Library News From Ze'ev Aviezer
There are many new books that have arrived in the Library waiting for you to check out and enjoy.
Please click on the following link to see a list of our acquisitions:
Our recent book purchases include iconic Jewish contributions to American theater, literature, and society.
Our Exodus: Leon Uris & The Americanization of Israel’s Founding Story by M.M Silver. Despite the dramatic circumstances of its founding, Israel did not inspire sustained, impassioned public discussion among Jews and non-Jews in the United States until Leon Uris's popular novel Exodus was released in 1958. Uris's novel popularized the complicated story of Israel's founding and, in the process, boosted the morale of post-Holocaust Jewry and disseminated in popular culture positive images of Jewish heroism. The book examines the phenomenon of Exodus and its largely unrecognized influence in America and around the world.
Tradition!: The Highly Improbable, Ultimately Triumphant Broadway-to-Hollywood Story of Fiddler on the Roof by Barbara Isenberg. Since it first opened on Broadway in September, 1964, Fiddler on the Roof has constantly been onstage somewhere, whether in Broadway revivals, London's West End or thousands of schools, army bases and countries. Barbara Isenberg interviewed the men and women behind the original production, as well as the film and significant revivals--to produce a lively, popular chronicle of the making of Fiddler. Tradition! is the book for everyone who loves Fiddlerand can sing along with the original cast album.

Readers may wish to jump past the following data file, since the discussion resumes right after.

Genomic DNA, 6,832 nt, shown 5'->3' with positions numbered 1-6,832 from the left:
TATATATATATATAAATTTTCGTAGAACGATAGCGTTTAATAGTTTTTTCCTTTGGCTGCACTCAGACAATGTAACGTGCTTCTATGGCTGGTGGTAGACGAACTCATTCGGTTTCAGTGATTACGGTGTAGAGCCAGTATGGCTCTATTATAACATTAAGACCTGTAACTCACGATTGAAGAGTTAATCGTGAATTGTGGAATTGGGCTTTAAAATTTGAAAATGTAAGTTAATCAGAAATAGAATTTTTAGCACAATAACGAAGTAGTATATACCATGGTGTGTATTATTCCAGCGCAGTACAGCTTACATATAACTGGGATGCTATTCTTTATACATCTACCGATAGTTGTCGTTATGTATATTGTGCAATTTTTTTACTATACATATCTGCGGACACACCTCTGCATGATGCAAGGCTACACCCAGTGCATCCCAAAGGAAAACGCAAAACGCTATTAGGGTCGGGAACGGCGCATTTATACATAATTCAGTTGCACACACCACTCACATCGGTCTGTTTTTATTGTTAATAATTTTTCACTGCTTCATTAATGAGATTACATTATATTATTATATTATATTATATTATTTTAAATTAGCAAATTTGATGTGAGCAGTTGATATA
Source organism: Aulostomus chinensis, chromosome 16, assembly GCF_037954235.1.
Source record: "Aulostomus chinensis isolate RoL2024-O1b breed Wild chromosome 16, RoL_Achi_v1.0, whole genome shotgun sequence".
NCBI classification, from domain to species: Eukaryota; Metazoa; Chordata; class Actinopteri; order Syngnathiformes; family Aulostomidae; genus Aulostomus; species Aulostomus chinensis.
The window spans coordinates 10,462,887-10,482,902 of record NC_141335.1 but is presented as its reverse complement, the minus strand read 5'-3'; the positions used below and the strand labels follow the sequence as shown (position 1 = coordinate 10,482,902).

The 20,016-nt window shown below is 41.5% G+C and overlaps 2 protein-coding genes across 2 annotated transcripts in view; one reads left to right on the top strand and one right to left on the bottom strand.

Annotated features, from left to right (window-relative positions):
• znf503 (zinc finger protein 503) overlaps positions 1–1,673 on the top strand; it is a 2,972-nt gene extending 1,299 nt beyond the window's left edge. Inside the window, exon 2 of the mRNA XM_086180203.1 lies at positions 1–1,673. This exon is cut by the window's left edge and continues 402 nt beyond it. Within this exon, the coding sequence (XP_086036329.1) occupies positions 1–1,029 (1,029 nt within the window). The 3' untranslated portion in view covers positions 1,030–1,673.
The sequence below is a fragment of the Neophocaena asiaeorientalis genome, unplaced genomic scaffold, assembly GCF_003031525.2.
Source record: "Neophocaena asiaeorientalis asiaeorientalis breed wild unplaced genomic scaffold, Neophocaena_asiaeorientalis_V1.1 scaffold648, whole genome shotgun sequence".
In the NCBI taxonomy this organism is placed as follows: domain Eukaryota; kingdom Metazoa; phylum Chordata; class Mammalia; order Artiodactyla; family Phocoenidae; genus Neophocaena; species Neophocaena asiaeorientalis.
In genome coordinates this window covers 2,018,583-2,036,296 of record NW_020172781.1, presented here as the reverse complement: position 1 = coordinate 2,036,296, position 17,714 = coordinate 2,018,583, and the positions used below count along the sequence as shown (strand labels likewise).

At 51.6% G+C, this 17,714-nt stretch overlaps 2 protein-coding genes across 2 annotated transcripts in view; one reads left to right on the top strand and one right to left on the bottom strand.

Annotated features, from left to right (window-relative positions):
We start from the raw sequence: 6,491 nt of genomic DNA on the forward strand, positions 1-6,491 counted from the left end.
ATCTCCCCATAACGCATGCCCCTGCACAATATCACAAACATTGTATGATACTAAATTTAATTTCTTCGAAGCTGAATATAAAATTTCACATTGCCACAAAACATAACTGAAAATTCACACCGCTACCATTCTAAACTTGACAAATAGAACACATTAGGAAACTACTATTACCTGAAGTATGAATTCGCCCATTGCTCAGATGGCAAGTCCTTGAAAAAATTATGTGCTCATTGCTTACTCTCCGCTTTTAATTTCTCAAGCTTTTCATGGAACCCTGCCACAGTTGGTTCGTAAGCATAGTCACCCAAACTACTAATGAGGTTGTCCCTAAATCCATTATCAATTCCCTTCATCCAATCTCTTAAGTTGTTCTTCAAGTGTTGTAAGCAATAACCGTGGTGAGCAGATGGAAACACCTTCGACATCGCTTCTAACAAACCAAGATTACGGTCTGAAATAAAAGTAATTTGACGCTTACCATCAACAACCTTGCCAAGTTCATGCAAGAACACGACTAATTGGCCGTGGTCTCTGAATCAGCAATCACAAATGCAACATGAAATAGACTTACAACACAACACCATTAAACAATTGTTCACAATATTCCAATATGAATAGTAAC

Witness: Lessons from Elie Wiesel’s Classroom by Ariel Burger. Elie Wiesel was a towering presence on the world stage—a Nobel laureate, activist, adviser to world leaders, and the author of more than forty books. But when asked, Wiesel always said, “I am a teacher first.” Ariel Burger—devoted protégé, apprentice, and friend—takes us into the sacred space of his classroom where he challenged students to explore moral complexity and resist the dangerous lure of absolutes. In bringing together never-before-recounted moments between Wiesel and his students, Witness serves as a moral education in and of itself—a primer on educating against indifference, the urgency of memory, individual responsibility, and the role of literature, music, and art in making the world a more compassionate place.
Lake Success: A Novel by Gary Shteyngart. The author spent the first 7 years of his childhood living in a square dominated by a huge statue of Vladimir Lenin in what is now St. Petersburg, Russia(he alternately calls it "St. Leningrad" or "St. Leninsburg"). He comes from a Jewish family, with an ethnically Russian maternal grandparent, describing his family as typically Soviet. “The fuel and oxygen of immigrant literature—movement, exile, nostalgia, cultural disorientation—are what fire the pistons of this trenchant and panoramic novel.”—The New York Times Book Review.
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